5 More Must-See Temples of Siem Reap, Cambodia

May 12, 2014 • Travel Tales, Travel Tips • Views: 11289

More than a million people visit the Angkor Archaeological Park each year to see the ruins of the ancient Khmer Empire.  The Angkor area contains more than a thousand temples, most unearthed by French explorers after centuries of abandonment.  Starting in 1907, teams of archaeologists have worked to uncover and restore these temples to their former glory.  Today, the temples are protected as historical treasures and their restoration has become an international effort.

With so many temples in the area, it’s impossible to visit every single temple.  Once you’ve seen the three most popular temples (Angkor Wat, Bayon, and Ta Prohm) try to make time to visit these other awe-inspiring temples as well.  They’re beautiful, less crowded, and if you’re lucky, less overrun by bracelet-hawking children.


Pre Rup

This temple was built in the 10th century just south of East Baray, and is believed to have been used as a funeral temple.  Pre Rup has two long, unconnected galleries on the sides, unusual in that they are not continuous around the entire temple; this is a distinctive feature of Khmer 10th century architecture, and is not commonly found among the park’s temples.  The temple’s square pyramid has three tiers, the lowest measuring 50m at its base and surrounded by 12 equally-spaced shrines.  The top tier measures 35m in each direction, and is topped by five towers, one at each corner and one in the center.  The climb to the summit is steep, but the view is worth it.

East Mebon

Located less than a kilometer north of Pre Rup is East Mebon, another 10th century temple.  It was originally built on an artificial island in East Baray (meaning “East Reservoir”) but the reservoir is now dry.  The layout of East Mebon is similar to Pre Rup, although not as tall.  East Mebon’s claim to fame is its collection of beautiful carved elephants, each two meters high and carved from a single stone, which stand guard at the corners of the first and second tiers.  The most intact elephant is in the southwest corner.

Ta Som

Ta Som

This temple isn’t terribly popular, but shares some similarities with the most-visited temples.  Like Bayon, Ta Som’s gopuras (entrance buildings) have square towers with faces carved on each side.  And like Ta Prohm, this temple has several structures and gopuras (most notably the eastern outer gopura) that have been overgrown by enormous fig trees.  Ta Som was built in the 12th century, and contains some gorgeous reliefs and carvings.  It is usually wonderfully uncrowded, and can be a breath of fresh air after visiting the more popular temples.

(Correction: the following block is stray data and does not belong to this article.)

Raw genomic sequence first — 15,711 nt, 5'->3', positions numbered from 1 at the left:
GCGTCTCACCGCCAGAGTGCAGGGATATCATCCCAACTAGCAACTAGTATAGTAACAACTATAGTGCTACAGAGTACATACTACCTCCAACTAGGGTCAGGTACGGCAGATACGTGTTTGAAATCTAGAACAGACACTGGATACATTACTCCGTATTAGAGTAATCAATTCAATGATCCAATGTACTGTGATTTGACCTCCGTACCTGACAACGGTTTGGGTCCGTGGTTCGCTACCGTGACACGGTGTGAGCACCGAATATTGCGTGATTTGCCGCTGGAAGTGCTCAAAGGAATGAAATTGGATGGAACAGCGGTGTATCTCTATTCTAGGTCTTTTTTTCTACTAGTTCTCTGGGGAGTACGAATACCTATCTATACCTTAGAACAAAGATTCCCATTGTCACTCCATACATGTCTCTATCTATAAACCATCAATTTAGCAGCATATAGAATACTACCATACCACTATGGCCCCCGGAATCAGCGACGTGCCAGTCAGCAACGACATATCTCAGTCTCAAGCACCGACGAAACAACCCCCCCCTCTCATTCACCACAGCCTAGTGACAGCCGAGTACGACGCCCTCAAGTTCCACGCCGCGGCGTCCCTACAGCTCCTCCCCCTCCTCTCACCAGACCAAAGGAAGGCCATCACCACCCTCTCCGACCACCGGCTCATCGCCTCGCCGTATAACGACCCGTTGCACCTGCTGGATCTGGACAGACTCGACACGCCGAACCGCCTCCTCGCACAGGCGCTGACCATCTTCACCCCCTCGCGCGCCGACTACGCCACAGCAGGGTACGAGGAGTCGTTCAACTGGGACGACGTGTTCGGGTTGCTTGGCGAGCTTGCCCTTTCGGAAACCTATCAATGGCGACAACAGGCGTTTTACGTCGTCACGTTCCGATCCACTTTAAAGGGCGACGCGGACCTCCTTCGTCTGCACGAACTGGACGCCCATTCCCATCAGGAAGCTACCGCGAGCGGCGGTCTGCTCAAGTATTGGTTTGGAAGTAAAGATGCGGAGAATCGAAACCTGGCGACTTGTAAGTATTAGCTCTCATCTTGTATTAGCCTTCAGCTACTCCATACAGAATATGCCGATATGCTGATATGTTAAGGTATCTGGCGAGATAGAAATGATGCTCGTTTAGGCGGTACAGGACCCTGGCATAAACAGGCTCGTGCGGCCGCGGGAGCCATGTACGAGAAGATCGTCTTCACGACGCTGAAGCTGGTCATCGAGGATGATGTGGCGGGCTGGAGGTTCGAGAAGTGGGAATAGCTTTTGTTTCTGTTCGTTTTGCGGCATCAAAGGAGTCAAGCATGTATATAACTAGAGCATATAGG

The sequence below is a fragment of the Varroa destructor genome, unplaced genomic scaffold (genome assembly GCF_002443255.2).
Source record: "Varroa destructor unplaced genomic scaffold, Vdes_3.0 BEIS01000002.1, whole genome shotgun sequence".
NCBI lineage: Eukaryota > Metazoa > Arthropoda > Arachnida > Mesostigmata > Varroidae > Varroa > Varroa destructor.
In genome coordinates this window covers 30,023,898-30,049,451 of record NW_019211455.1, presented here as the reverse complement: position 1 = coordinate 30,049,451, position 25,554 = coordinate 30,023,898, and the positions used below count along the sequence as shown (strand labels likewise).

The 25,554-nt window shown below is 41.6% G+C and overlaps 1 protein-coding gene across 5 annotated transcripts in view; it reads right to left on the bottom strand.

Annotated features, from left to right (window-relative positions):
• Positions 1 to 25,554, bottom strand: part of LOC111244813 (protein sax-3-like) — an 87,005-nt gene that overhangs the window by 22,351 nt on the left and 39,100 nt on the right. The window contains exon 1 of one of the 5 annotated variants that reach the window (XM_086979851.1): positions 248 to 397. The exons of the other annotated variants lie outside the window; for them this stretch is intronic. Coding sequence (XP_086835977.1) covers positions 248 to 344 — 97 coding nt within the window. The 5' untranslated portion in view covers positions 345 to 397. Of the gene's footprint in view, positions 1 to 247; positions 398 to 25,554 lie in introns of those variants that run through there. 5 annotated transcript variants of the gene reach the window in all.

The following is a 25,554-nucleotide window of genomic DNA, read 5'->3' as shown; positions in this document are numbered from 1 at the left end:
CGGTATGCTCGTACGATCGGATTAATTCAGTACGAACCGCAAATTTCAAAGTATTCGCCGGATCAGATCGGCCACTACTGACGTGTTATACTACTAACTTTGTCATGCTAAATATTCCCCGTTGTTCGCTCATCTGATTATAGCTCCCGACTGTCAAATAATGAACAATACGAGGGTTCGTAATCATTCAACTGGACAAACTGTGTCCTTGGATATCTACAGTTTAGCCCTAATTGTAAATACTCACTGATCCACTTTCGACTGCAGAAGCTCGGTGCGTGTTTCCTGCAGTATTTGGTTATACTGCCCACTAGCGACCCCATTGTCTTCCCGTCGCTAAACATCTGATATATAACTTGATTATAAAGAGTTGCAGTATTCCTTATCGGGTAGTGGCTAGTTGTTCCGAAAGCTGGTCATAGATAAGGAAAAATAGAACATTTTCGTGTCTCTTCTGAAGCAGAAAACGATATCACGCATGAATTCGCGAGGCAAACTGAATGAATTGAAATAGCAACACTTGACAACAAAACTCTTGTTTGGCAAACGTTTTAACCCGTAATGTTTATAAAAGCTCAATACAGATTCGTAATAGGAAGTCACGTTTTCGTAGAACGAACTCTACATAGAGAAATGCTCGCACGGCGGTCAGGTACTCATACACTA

Preah Khan

Another 12th century temple, Preah Khan is located northeast of the walled city of Angkor Thom.  It’s a flat (one-story) temple, and was once an important organizational and educational center where nearly 100,000 monks, officials, servants, teachers, and dancers worked.  It’s a largely unrestored site, still overgrown with trees and vegetation, so walking around Preah Khan today is mostly the same experience as that of a French explorer a century ago.  This temple is home to numerous carvings of dancers with lotus flowers, called apsara dancers.  Preah Khan is especially beautiful in the rainy season, when the vegetation is lush and the stones are covered in colorful moss.

Preah Khan temple

Beng Mealea

Save the best for last, because once you’ve seen Beng Mealea, you may be slightly bored by everything else.  This incredible temple isn’t actually inside the Angkor Archaeological Park—it’s about two hours away, actually.  Its name means “lotus pond,” and in the rainy season it’s easy to see why: the entire floor of the temple turns into a pond.  Because of this, most of the walking around this temple is done on boardwalks, even in the dry season.  This temple features long galleries, raised libraries outside of the main walls, and incredible carvings and architecture.  It’s a largely unrestored site, and nowhere in Cambodia will you feel more like a true explorer than at Beng Mealea.

Because of the distance, this site is generally uncrowded by tourists and relatively free of bracelet-hawking children.  Nearly all visitors to Beng Mealea report that this is their favorite temple, so don’t skip it!  Hire a car (not a tuk-tuk) and enjoy the beautiful rice paddies and Cambodian homes as you ride through the countryside.  Visit Beng Mealea in the morning and consider stopping by the Angkor Centre for Conservation and Biodiversity on the way back for an afternoon tour of the country’s native and endangered wildlife.


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